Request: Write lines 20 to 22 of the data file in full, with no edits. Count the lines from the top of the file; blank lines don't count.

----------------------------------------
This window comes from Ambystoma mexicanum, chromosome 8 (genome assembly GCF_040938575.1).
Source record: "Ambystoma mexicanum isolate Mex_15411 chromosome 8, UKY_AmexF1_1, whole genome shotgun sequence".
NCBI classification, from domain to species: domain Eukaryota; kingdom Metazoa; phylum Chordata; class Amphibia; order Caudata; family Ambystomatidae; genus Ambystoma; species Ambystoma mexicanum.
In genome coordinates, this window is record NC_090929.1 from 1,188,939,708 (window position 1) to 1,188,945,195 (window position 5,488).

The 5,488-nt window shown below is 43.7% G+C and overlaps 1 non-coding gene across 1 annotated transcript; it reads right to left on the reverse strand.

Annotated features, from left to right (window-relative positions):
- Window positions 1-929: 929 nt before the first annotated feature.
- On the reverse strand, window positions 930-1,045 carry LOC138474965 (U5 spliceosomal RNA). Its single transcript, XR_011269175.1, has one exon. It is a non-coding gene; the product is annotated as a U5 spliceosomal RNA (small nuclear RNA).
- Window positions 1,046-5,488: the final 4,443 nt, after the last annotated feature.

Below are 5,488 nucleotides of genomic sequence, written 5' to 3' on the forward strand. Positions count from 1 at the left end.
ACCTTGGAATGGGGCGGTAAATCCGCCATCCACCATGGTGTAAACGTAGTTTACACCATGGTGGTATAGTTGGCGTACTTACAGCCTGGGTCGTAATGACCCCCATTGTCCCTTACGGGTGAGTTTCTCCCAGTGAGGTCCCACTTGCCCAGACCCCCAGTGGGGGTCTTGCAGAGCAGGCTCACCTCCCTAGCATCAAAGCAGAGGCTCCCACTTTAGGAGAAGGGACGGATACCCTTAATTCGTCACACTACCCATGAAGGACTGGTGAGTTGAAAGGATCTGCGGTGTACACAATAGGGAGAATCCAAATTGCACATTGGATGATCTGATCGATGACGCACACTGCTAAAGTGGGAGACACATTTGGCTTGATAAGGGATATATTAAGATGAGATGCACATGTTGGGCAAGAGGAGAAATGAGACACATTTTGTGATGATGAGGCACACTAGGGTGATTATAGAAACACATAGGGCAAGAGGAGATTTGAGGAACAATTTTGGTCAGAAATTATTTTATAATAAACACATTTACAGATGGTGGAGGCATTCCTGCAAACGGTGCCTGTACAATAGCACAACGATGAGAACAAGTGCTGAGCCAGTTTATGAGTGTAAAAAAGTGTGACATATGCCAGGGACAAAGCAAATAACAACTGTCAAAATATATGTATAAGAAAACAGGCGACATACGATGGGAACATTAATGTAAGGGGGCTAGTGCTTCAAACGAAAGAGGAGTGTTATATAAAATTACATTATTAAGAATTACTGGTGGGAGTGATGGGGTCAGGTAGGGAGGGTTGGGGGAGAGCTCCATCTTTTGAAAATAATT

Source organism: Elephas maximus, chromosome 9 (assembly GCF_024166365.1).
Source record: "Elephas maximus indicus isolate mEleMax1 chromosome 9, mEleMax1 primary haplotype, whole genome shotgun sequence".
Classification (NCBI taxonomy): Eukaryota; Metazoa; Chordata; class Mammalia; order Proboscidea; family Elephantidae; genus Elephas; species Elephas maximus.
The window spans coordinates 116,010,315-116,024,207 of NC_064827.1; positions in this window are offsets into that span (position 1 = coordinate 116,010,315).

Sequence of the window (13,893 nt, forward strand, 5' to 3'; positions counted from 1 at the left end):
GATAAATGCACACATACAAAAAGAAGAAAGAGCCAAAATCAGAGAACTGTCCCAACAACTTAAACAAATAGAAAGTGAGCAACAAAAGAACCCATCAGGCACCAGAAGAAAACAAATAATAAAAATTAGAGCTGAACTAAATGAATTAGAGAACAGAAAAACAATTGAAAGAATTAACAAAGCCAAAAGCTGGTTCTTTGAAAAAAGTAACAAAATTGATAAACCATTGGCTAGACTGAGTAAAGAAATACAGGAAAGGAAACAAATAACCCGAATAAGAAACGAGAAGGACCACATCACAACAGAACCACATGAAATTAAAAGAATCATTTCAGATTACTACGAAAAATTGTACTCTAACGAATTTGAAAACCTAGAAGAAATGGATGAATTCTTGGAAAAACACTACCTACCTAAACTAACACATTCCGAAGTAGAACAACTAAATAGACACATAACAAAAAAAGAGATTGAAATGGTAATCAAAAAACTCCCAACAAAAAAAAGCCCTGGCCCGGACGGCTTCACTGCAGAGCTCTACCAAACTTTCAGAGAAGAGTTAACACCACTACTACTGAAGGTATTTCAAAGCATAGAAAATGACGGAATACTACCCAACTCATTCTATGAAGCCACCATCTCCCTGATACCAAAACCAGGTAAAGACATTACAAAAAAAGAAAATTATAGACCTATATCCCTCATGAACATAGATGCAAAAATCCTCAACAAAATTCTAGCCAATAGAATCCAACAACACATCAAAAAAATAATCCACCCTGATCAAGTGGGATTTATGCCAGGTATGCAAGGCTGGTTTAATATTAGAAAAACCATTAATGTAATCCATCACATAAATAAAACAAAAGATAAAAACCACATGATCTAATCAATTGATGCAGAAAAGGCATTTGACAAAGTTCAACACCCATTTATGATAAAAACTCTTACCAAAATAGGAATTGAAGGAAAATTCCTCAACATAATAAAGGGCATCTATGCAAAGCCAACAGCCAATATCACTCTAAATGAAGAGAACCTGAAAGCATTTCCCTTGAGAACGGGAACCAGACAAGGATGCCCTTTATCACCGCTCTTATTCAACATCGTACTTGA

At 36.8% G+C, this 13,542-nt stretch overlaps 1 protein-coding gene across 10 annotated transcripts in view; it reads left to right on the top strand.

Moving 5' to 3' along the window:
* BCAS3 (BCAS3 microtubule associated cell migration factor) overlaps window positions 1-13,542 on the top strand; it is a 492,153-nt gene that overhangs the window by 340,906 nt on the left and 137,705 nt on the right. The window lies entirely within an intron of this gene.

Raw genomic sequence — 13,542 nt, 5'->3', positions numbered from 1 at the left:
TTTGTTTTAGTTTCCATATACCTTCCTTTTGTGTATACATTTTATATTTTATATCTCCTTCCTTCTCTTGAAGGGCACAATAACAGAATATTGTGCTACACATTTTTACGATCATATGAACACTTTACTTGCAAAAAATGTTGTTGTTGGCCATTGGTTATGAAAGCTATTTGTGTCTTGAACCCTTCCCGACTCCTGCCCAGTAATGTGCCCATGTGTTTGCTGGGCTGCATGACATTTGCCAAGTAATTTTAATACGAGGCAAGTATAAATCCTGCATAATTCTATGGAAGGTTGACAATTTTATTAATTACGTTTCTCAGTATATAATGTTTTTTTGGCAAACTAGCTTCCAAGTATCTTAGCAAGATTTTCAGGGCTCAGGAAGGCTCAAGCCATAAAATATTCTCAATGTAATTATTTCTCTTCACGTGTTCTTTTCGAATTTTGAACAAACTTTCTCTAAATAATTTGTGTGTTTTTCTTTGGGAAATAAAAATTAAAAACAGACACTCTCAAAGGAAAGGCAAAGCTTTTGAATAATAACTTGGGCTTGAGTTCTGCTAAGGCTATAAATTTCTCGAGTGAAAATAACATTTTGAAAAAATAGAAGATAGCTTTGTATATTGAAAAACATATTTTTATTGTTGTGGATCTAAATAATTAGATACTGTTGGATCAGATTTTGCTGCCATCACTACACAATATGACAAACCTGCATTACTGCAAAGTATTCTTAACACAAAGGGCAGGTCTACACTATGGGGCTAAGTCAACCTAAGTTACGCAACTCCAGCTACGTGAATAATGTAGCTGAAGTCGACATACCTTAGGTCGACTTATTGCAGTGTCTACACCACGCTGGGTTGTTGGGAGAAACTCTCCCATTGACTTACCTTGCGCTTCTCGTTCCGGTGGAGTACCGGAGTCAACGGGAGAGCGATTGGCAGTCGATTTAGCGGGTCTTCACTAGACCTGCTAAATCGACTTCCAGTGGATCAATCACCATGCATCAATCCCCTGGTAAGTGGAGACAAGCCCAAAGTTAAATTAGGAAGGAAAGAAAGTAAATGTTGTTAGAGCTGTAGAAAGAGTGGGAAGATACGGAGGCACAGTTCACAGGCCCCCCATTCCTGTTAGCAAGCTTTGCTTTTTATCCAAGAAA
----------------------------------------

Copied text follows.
* BCAS3 (BCAS3 microtubule associated cell migration factor) overlaps window positions 1-13,542 on the top strand; it is a 492,153-nt gene that overhangs the window by 340,906 nt on the left and 137,705 nt on the right. The window lies entirely within an intron of this gene.

Raw genomic sequence — 13,542 nt, 5'->3', positions numbered from 1 at the left:
TTTGTTTTAGTTTCCATATACCTTCCTTTTGTGTATACATTTTATATTTTATATCTCCTTCCTTCTCTTGAAGGGCACAATAACAGAATATTGTGCTACACATTTTTACGATCATATGAACACTTTACTTGCAAAAAATGTTGTTGTTGGCCATTGGTTATGAAAGCTATTTGTGTCTTGAACCCTTCCCGACTCCTGCCCAGTAATGTGCCCATGTGTTTGCTGGGCTGCATGACATTTGCCAAGTAATTTTAATACGAGGCAAGTATAAATCCTGCATAATTCTATGGAAGGTTGACAATTTTATTAATTACGTTTCTCAGTATATAATGTTTTTTTGGCAAACTAGCTTCCAAGTATCTTAGCAAGATTTTCAGGGCTCAGGAAGGCTCAAGCCATAAAATATTCTCAATGTAATTATTTCTCTTCACGTGTTCTTTTCGAATTTTGAACAAACTTTCTCTAAATAATTTGTGTGTTTTTCTTTGGGAAATAAAAATTAAAAACAGACACTCTCAAAGGAAAGGCAAAGCTTTTGAATAATAACTTGGGCTTGAGTTCTGCTAAGGCTATAAATTTCTCGAGTGAAAATAACATTTTGAAAAAATAGAAGATAGCTTTGTATATTGAAAAACATATTTTTATTGTTGTGGATCTAAATAATTAGATACTGTTGGATCAGATTTTGCTGCCATCACTACACAATATGACAAACCTGCATTACTGCAAAGTATTCTTAACACAAAGGGCAGGTCTACACTATGGGGCTAAGTCAACCTAAGTTACGCAACTCCAGCTACGTGAATAATGTAGCTGAAGTCGACATACCTTAGGTCGACTTATTGCAGTGTCTACACCACGCTGGGTTGTTGGGAGAAACTCTCCCATTGACTTACCTTGCGCTTCTCGTTCCGGTGGAGTACCGGAGTCAACGGGAGAGCGATTGGCAGTCGATTTAGCGGGTCTTCACTAGACCTGCTAAATCGACTTCCAGTGGATCAATCACCATGCATCAATCCCCTGGTAAGTGGAGACAAGCCCAAAGTTAAATTAGGAAGGAAAGAAAGTAAATGTTGTTAGAGCTGTAGAAAGAGTGGGAAGATACGGAGGCACAGTTCACAGGCCCCCCATTCCTGTTAGCAAGCTTTGCTTTTTATCCAAGAAA